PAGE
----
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Mr. Hutton: No, we should not have reached this point. Unfortunately we have, but I can assure the hon. Gentleman and the House that that is not for the want of trying by Her Majesty’s Government. I want to make it quite clear, however, that the position that he described with regard to the lack of a legal mandate is not accurate. The legal mandate for the UK forces’ presence in Iraq expires on 31 July. It is true that our mandate to conduct operational and training activities expired on 31 May, but it is not the case that the remaining UK forces in Afghanistan lack jurisdiction or effective protection under the agreements that we have with the Iraqi Government.

Dr. Fox: I am grateful for that clarification—although I am sure that the Secretary of State meant to say “Iraq”, not “Afghanistan”. That is reassuring, but it does not get away from the fact that we have failed to reach agreement on a matter that is of great importance not only to our armed forces but to our allies.

What about the so-called British legacy in Iraq that we have heard so much about? The last time we heard about this matter from the Government in the House, we were told that there were only four locally hired contractors representing British trade interests in Iraq, all of whom were apparently based in Baghdad, leaving Iraq’s second city, Basra, and the northern city of Irbil completely neglected. As I have said in the House before, and as echoed by many of my right hon. and hon. Friends, our lack of trade presence means that we may have shed blood for Iraq, but stand little chance as a country of benefiting from the contracts flowing from Iraq’s fiscal surplus. There is a lot of potential for Iraq to become a regional financial and trading hub, and we must do all we can to ensure that that becomes a reality. A stable and prosperous Iraq, as the Secretary of State says, is in all our interests, but a strong UK role in supporting this is also in both our interests.

I now turn to Afghanistan. As we head into the summer months, and leading up to the presidential election, our forces are confronting a resurgent Taliban across most of the country. Compared with this time last year, there has been a 55 per cent. increase in coalition deaths. IED—improvised explosive device—events are up by 80 per cent. and there has been a 90 per cent. increase in attacks on the Afghan Government. Since January there have been more than twice the number of insurgent-initiated attacks in Helmand than in Kandahar, the province with the next highest number attacks.

It has been said by many that the No. 1 objective of any counter-insurgency campaign is to protect the local population. This was accomplished against all the odds in Iraq, thanks to the clear views of General Petraeus, and one aspect of the Iraq surge can be, and needs to be, replicated in Afghanistan. I understand, of course, that there are no direct parallels, but there are undoubtedly lessons to learn from the other experience.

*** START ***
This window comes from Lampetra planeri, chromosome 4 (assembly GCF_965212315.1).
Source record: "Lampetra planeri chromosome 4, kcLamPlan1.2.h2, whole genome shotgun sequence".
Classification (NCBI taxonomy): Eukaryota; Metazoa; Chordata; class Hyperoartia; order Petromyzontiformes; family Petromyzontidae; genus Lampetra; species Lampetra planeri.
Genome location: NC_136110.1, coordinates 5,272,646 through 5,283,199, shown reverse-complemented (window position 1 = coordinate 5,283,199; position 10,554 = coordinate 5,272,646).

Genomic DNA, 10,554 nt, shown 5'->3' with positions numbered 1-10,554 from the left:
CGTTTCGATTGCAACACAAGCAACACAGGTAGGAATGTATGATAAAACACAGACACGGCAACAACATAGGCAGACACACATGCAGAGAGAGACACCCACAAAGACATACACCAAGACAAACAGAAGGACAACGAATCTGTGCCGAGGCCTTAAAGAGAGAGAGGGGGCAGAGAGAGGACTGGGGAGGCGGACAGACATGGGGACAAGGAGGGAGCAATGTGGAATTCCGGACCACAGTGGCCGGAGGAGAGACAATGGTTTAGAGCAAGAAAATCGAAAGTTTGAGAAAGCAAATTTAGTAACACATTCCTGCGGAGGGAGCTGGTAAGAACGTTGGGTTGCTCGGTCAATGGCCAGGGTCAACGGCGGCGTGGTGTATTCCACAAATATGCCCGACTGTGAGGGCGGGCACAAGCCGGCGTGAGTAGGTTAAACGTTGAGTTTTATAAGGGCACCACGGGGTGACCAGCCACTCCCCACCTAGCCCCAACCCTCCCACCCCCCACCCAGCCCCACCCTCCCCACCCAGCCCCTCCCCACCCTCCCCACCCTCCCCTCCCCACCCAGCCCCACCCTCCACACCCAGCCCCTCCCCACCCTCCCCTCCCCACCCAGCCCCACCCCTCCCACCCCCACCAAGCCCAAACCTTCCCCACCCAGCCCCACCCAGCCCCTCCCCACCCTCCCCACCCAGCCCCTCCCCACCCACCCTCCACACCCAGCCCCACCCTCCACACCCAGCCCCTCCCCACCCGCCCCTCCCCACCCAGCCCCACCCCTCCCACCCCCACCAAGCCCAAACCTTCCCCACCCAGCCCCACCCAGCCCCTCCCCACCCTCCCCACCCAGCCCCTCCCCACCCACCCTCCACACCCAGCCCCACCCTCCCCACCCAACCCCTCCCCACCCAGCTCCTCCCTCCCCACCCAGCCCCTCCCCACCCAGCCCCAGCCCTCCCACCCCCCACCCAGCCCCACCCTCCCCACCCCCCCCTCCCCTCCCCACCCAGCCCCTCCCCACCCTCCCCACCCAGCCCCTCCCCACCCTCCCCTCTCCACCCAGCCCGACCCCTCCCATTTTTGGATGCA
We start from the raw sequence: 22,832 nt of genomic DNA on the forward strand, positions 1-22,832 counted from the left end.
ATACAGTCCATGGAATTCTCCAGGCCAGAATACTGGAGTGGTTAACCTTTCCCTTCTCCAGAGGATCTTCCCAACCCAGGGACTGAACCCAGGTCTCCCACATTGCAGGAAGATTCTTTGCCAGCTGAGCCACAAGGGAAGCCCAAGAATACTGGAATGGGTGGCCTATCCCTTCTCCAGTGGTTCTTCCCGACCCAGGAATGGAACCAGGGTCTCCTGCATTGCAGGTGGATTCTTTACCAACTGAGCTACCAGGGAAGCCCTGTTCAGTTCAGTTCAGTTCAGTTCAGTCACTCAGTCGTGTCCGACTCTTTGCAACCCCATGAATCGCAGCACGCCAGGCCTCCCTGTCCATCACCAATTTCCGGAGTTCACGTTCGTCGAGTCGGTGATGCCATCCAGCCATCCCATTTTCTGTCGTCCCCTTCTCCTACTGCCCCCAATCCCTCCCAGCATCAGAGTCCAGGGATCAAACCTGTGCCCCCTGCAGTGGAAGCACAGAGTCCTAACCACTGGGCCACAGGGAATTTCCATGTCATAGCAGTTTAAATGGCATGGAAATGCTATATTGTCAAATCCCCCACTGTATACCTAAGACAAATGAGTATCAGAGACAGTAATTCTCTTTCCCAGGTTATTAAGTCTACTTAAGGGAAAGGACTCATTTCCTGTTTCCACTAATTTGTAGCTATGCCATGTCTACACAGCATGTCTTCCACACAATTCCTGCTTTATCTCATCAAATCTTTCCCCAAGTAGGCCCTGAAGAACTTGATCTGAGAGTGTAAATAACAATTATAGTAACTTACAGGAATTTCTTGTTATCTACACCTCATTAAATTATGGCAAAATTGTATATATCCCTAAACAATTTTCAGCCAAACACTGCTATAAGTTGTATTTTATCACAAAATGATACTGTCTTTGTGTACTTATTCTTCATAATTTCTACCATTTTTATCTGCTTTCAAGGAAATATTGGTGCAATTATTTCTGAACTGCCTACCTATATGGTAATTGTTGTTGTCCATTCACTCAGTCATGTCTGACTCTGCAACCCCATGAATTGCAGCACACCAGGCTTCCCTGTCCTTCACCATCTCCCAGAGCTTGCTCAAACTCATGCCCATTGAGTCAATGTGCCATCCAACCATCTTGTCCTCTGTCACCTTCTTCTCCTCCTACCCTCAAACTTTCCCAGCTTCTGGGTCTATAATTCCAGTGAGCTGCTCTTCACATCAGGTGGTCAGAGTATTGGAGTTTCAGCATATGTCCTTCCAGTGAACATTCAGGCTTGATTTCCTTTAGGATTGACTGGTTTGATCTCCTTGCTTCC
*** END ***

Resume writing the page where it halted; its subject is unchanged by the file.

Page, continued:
One lesson that needs to come across to the British public is that 80 per cent. of the civilian deaths in Afghanistan are caused by the Taliban, not by coalition forces. While that does not excuse civilian deaths, and demonstrates that we are still unable to protect the local population in the way that we would like, there is a story here that needs to be told. There is a misrepresentation in some foreign media that our forces are systematically targeting and killing Afghan civilians, which could not
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be further from the truth. Unlike the Taliban, our troops do everything possible to minimise the threats to civilians. It is a point that our own media should focus on a lot more, because in this political environment we must not allow negative stereotypes to be created by default, which is a risk we are running. As the incoming American commander, Lieutenant-General McChrystal, said during his Senate confirmation hearing this week,

That is the difference between us in this conflict.

On my last trip to Helmand in March, I was pleased to find a renewed shift of emphasis from the central Government in Kabul to more focus on provincial and district governments across all of Afghanistan. The problem of governance in the country, including widespread corruption, must be tackled because it is undermining our efforts to achieve stability. Focus needs to be placed on empowering local and district governments. Local solutions for local problems has been the only way in most of Afghanistan for thousands of years, as my hon. Friend the Member for North Essex (Mr. Jenkin) said in an earlier intervention. To believe that we can have working democratic central Government without first having working local government is naïve, especially when in many cases we are dealing with tribal codes that pre-date even Islam.